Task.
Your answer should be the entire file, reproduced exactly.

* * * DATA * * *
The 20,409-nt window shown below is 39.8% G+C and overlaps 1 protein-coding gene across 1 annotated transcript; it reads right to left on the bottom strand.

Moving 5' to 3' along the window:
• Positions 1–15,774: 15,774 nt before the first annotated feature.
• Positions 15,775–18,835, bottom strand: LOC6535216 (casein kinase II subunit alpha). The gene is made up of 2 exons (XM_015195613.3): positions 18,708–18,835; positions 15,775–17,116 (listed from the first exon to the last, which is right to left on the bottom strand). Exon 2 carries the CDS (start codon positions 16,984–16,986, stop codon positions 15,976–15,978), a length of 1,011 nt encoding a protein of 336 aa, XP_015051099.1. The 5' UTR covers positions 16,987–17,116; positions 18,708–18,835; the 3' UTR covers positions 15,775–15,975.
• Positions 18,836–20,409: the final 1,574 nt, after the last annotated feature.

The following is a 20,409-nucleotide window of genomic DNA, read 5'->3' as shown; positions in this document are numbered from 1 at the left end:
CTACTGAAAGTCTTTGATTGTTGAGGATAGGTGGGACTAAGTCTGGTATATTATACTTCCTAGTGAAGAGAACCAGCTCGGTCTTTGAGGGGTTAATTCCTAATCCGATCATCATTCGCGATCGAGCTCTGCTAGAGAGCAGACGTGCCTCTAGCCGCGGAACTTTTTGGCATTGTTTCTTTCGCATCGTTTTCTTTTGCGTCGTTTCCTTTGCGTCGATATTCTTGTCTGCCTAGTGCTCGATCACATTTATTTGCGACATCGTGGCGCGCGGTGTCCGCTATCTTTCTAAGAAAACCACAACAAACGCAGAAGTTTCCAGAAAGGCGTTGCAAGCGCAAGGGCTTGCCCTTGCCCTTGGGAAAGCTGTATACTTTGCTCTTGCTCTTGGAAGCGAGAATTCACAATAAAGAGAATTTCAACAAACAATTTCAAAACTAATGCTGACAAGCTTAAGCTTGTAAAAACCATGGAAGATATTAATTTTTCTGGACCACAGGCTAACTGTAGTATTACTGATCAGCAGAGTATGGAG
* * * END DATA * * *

The 20,409-nt window shown below is 39.8% G+C and overlaps 1 protein-coding gene across 1 annotated transcript; it reads right to left on the bottom strand.

Moving 5' to 3' along the window:
• Positions 1–15,774: 15,774 nt before the first annotated feature.
• Positions 15,775–18,835, bottom strand: LOC6535216 (casein kinase II subunit alpha). The gene is made up of 2 exons (XM_015195613.3): positions 18,708–18,835; positions 15,775–17,116 (listed from the first exon to the last, which is right to left on the bottom strand). Exon 2 carries the CDS (start codon positions 16,984–16,986, stop codon positions 15,976–15,978), a length of 1,011 nt encoding a protein of 336 aa, XP_015051099.1. The 5' UTR covers positions 16,987–17,116; positions 18,708–18,835; the 3' UTR covers positions 15,775–15,975.
• Positions 18,836–20,409: the final 1,574 nt, after the last annotated feature.

The following is a 20,409-nucleotide window of genomic DNA, read 5'->3' as shown; positions in this document are numbered from 1 at the left end:
CTACTGAAAGTCTTTGATTGTTGAGGATAGGTGGGACTAAGTCTGGTATATTATACTTCCTAGTGAAGAGAACCAGCTCGGTCTTTGAGGGGTTAATTCCTAATCCGATCATCATTCGCGATCGAGCTCTGCTAGAGAGCAGACGTGCCTCTAGCCGCGGAACTTTTTGGCATTGTTTCTTTCGCATCGTTTTCTTTTGCGTCGTTTCCTTTGCGTCGATATTCTTGTCTGCCTAGTGCTCGATCACATTTATTTGCGACATCGTGGCGCGCGGTGTCCGCTATCTTTCTAAGAAAACCACAACAAACGCAGAAGTTTCCAGAAAGGCGTTGCAAGCGCAAGGGCTTGCCCTTGCCCTTGGGAAAGCTGTATACTTTGCTCTTGCTCTTGGAAGCGAGAATTCACAATAAAGAGAATTTCAACAAACAATTTCAAAACTAATGCTGACAAGCTTAAGCTTGTAAAAACCATGGAAGATATTAATTTTTCTGGACCACAGGCTAACTGTAGTATTACTGATCAGCAGAGTATGGAG